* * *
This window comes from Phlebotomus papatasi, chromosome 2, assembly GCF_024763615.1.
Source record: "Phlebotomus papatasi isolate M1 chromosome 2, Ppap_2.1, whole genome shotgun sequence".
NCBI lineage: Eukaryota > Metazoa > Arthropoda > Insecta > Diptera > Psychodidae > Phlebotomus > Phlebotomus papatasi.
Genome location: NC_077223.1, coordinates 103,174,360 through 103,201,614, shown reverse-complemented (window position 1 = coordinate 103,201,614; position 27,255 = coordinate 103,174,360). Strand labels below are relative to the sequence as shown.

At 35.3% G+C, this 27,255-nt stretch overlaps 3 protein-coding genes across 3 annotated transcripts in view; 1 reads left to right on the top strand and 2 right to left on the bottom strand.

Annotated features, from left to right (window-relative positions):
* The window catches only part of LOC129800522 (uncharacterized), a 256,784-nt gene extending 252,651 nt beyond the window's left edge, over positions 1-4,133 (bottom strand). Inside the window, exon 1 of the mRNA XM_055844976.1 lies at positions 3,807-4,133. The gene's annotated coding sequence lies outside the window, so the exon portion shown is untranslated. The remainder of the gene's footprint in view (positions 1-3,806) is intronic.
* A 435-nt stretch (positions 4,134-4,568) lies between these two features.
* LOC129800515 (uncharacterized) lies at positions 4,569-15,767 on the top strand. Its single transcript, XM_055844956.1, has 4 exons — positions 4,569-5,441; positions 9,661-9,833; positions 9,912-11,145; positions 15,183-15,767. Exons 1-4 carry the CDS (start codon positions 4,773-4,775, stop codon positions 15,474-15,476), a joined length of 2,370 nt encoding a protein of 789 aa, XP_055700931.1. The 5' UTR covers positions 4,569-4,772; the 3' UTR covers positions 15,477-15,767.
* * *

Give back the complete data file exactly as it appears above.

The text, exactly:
This window comes from Phlebotomus papatasi, chromosome 2, assembly GCF_024763615.1.
Source record: "Phlebotomus papatasi isolate M1 chromosome 2, Ppap_2.1, whole genome shotgun sequence".
NCBI lineage: Eukaryota > Metazoa > Arthropoda > Insecta > Diptera > Psychodidae > Phlebotomus > Phlebotomus papatasi.
Genome location: NC_077223.1, coordinates 103,174,360 through 103,201,614, shown reverse-complemented (window position 1 = coordinate 103,201,614; position 27,255 = coordinate 103,174,360). Strand labels below are relative to the sequence as shown.

At 35.3% G+C, this 27,255-nt stretch overlaps 3 protein-coding genes across 3 annotated transcripts in view; 1 reads left to right on the top strand and 2 right to left on the bottom strand.

Annotated features, from left to right (window-relative positions):
* The window catches only part of LOC129800522 (uncharacterized), a 256,784-nt gene extending 252,651 nt beyond the window's left edge, over positions 1-4,133 (bottom strand). Inside the window, exon 1 of the mRNA XM_055844976.1 lies at positions 3,807-4,133. The gene's annotated coding sequence lies outside the window, so the exon portion shown is untranslated. The remainder of the gene's footprint in view (positions 1-3,806) is intronic.
* A 435-nt stretch (positions 4,134-4,568) lies between these two features.
* LOC129800515 (uncharacterized) lies at positions 4,569-15,767 on the top strand. Its single transcript, XM_055844956.1, has 4 exons — positions 4,569-5,441; positions 9,661-9,833; positions 9,912-11,145; positions 15,183-15,767. Exons 1-4 carry the CDS (start codon positions 4,773-4,775, stop codon positions 15,474-15,476), a joined length of 2,370 nt encoding a protein of 789 aa, XP_055700931.1. The 5' UTR covers positions 4,569-4,772; the 3' UTR covers positions 15,477-15,767.